The political class is trying to prepare for a post-Bouteflika era.
Algeria's political establishment has seen off the Islamist challenge, the Arab Spring and attempts at internal reform that would have consigned rule by the military and security elite – widely known as 'le pouvoir' (the powers that be) – to history.
But a power vacuum has become apparent at the top, with President Abdelaziz Bouteflika in poor health, his close circle at the centre of corruption investigations and talk of retirements that never seem to materialise, from Département du Renseignement et de la Sécurité (DRS) chief Major General Mohamed 'Tewfik' Mediène and chief of staff General Ahmed Gaïd Salah down through a
rigidly hierarchical system.
Across Algeria, strikes and protests demanding improved services and living standards remain a fact of daily life.
This movement has never taken off where it would matter most to 'le pouvoir' – on the streets of Algiers – but the authorities remain nervous. An assertive protest movement is giving securocrats jitters as it gathers momentum in towns like Laghouat and Ouargla across the oil- and gas-rich south of the country.
In Algiers, most chatter within the political class is focused on the expected 2014 presidential election and manoeuvrings for the candidacy of Abdelaziz Bouteflika – even though the ailing president suffered an apparent mini-stroke on 27 April, for which he was evacuated to a Paris hospital.
A Bouteflika candidacy would require a further change in the constitution, as was necessary to secure the president's third term in 2009. Analysts believe this would be likely to pass in the legislature, but it would not elicit public acclaim.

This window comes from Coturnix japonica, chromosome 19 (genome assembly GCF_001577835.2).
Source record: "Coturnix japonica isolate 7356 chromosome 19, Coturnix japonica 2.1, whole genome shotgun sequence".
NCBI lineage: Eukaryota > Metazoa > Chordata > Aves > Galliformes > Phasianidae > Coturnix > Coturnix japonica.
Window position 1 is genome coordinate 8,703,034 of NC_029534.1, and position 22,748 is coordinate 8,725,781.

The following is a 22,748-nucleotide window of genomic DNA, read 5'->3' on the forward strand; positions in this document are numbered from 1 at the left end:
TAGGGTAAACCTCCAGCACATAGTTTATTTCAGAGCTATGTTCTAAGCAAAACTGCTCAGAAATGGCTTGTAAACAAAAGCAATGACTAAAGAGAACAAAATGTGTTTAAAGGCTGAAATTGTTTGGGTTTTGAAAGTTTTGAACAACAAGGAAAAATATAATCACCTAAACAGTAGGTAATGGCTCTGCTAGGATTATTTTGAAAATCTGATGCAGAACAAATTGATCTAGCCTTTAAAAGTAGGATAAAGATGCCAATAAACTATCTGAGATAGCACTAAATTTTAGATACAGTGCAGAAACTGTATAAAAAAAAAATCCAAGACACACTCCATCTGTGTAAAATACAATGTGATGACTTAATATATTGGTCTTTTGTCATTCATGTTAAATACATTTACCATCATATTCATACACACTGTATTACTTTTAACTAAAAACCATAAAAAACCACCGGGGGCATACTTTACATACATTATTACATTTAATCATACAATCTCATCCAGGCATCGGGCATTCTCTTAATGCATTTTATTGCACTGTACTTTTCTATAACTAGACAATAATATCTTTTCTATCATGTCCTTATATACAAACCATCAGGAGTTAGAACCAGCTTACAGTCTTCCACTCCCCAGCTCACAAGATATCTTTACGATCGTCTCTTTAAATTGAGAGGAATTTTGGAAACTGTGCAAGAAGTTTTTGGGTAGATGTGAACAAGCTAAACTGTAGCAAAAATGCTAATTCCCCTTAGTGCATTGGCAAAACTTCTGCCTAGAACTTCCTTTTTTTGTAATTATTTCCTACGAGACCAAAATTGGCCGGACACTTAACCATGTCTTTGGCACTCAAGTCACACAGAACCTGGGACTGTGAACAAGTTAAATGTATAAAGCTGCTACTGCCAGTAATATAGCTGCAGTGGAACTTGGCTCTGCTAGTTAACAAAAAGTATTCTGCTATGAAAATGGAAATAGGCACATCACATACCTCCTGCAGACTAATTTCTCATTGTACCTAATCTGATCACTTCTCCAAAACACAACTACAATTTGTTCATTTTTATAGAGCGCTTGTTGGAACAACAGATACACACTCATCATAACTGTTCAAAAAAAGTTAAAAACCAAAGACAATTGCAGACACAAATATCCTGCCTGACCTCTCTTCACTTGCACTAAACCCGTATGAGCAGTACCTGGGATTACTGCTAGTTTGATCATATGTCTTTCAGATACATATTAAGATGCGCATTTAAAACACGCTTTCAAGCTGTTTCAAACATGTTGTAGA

A political leader who requested anonymity commented: "A Bouteflika candidacy says that even though many of them hate him, 'le pouvoir' hasn't agreed on an alternative candidate. It also says that the Bouteflika clan is desperate to hang onto power – the cost to them could be very high once he leaves El Mouradia [the presidential palace]."
Previous efforts to promote the president's younger brother, Saïd Bouteflika, led to a backlash both among the elite and the people.
Another round of allegations about corrupt business practices – led from abroad by Italian and Canadian investigators looking into the businesses of Eni and SNC-Lavalin – has led to more DRS investigations into oil company Sonatrach, the senior management of which was decimated in a previous anti-corruption drive.
A rising star in the DRS, General Athman 'Bachir' Tartag, is said to be playing a leading role in the corruption crackdown as well as in actions to counter Al Qaeda in the Islamic Maghreb.
Other politicians are jockeying for position. Prime Minister Abdelmalek Sellal is seen to be more effective at implementing policy than some of his predecessors.
He could feature in upcoming power plays, provided he can line up the right allies. The dominant Front de Libération Nationale is suffering a leadership crisis, as are other parties●